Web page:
4. Selective Inattention -– Refusing to pay attention to anything said about the person’s aggression, to any attempt to address the problem. Being too busy to listen right now. Stonewalling.
5. Rationalization -- e.g. "She hit me once so she's only getting what she deserves. Beating kids teaches them how to protect themselves from bullies they'll meet in life. I'm teaching her fighting skills." Things that sound just plausible enough to turn aside the wrath of any accuser.
6. Diversion -- e.g. "What about what you did yesterday?" Any change of subject, especially to put the other person on the defensive, that has the effect of confusing the issue at hand and letting the aggressor off the hook.
7. Evasion (deliberate vagueness) -– e.g. “I’m not sure. We did a lot of things,” when asked a direct question. Any answer that isn’t a straight answer, particularly one meant to deceive by implying something that isn’t true.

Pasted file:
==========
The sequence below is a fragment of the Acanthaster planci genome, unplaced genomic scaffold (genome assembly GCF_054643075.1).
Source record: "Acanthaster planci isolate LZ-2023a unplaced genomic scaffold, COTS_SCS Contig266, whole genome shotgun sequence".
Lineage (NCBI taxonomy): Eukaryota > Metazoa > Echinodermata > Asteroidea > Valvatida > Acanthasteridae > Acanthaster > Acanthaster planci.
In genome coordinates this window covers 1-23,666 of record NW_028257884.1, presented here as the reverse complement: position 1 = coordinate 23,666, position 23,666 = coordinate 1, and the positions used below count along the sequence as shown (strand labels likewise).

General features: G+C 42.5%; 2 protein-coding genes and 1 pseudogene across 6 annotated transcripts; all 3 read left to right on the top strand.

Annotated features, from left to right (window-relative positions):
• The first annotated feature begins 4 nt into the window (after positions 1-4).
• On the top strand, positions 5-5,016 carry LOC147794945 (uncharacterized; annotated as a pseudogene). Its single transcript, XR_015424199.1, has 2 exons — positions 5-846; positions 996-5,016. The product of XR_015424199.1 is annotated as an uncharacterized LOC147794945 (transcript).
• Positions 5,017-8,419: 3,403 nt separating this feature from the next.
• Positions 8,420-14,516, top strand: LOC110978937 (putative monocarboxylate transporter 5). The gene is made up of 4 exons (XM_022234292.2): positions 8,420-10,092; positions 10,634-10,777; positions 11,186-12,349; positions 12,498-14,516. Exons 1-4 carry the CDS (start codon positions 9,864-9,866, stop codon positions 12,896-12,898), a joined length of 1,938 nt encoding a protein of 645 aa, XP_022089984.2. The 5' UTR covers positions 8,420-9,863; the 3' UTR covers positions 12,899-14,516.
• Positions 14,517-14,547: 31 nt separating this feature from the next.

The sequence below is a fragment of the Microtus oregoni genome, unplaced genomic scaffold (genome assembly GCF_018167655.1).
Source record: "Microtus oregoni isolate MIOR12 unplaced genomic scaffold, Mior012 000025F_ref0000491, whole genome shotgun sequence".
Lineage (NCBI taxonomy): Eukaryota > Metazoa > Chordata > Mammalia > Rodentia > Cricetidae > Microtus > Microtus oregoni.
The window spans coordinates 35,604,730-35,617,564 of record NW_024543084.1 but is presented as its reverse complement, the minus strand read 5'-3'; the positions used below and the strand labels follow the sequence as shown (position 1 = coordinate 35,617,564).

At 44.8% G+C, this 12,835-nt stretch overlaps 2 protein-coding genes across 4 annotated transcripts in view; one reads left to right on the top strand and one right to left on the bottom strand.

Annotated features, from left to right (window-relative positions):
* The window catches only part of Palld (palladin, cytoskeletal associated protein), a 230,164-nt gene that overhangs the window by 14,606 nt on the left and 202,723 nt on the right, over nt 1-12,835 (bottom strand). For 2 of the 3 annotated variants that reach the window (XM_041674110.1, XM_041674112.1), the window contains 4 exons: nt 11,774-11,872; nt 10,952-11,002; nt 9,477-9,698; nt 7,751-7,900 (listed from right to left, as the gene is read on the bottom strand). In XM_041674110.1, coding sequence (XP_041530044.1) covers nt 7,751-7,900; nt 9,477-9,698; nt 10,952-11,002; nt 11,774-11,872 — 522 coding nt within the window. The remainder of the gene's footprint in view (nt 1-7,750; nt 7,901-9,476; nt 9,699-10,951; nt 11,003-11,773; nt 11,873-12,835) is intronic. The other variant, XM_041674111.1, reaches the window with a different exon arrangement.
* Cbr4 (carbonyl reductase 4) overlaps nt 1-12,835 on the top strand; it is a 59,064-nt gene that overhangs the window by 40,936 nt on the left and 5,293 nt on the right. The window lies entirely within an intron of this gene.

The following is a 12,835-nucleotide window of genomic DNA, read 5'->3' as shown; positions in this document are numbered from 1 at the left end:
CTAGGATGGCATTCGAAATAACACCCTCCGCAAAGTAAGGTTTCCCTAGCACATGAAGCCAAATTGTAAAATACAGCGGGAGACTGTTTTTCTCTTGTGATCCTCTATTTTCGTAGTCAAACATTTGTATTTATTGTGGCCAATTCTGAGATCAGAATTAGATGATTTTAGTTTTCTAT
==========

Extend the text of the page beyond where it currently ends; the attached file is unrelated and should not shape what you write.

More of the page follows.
8. Covert Intimidation (veiled threats) -– e.g. “jokes” about firing you (a boss), physically harming you (an abusive family member), euthanizing pets, abandoning children, self-harm, etc. Can sometimes be implied through posture or facial expressions. Often subtle.
9. Guilt-tripping –- Aggressive people are aware that others are more conscientious than they are, so they play on this to keep them insecure and on the defensive. If they suggest, even imply, that the person who's trying to address their aggression may be an imperfect spouse, parent, boss, or worker, their feelings of responsibility and conscientiousness kick in and keep them from pressing the original issue. The aggressor has no such concerns or compunctions about their own behaviors, but they’ve learned to use the fact that others do worry about such things to sidestep their own issues when confronted.
10. Shaming –- Use of subtle sarcasm and put-downs to increase self-doubt and decrease self-esteem of the people being manipulated. Sometimes this can be conveyed in glances or sighs, without even using words.
11. Playing the victim role – sometimes aggressive people can recast defense against their aggression as aggression by others toward themselves. They then pretend to be the victim of the aggression instead of the perpetrator, e.g. “You hate me. Why are you always picking on me?”